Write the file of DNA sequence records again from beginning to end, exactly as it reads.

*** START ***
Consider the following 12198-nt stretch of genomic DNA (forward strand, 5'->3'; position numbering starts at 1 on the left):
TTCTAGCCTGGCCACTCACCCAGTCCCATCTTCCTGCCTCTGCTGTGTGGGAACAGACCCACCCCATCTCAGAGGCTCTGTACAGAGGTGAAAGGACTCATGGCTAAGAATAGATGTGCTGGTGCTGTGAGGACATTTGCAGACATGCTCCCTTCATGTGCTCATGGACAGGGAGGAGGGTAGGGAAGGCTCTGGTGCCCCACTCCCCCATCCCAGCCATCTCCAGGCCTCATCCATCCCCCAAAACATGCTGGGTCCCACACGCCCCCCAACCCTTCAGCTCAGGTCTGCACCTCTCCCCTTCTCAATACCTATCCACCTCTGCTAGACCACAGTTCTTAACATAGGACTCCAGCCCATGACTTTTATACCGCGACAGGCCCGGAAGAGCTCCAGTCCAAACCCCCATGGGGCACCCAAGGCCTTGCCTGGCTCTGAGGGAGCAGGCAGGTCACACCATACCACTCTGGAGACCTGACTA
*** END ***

Consider the following 12198-nt stretch of genomic DNA (forward strand, 5'->3'; position numbering starts at 1 on the left):
TTCTAGCCTGGCCACTCACCCAGTCCCATCTTCCTGCCTCTGCTGTGTGGGAACAGACCCACCCCATCTCAGAGGCTCTGTACAGAGGTGAAAGGACTCATGGCTAAGAATAGATGTGCTGGTGCTGTGAGGACATTTGCAGACATGCTCCCTTCATGTGCTCATGGACAGGGAGGAGGGTAGGGAAGGCTCTGGTGCCCCACTCCCCCATCCCAGCCATCTCCAGGCCTCATCCATCCCCCAAAACATGCTGGGTCCCACACGCCCCCCAACCCTTCAGCTCAGGTCTGCACCTCTCCCCTTCTCAATACCTATCCACCTCTGCTAGACCACAGTTCTTAACATAGGACTCCAGCCCATGACTTTTATACCGCGACAGGCCCGGAAGAGCTCCAGTCCAAACCCCCATGGGGCACCCAAGGCCTTGCCTGGCTCTGAGGGAGCAGGCAGGTCACACCATACCACTCTGGAGACCTGACTA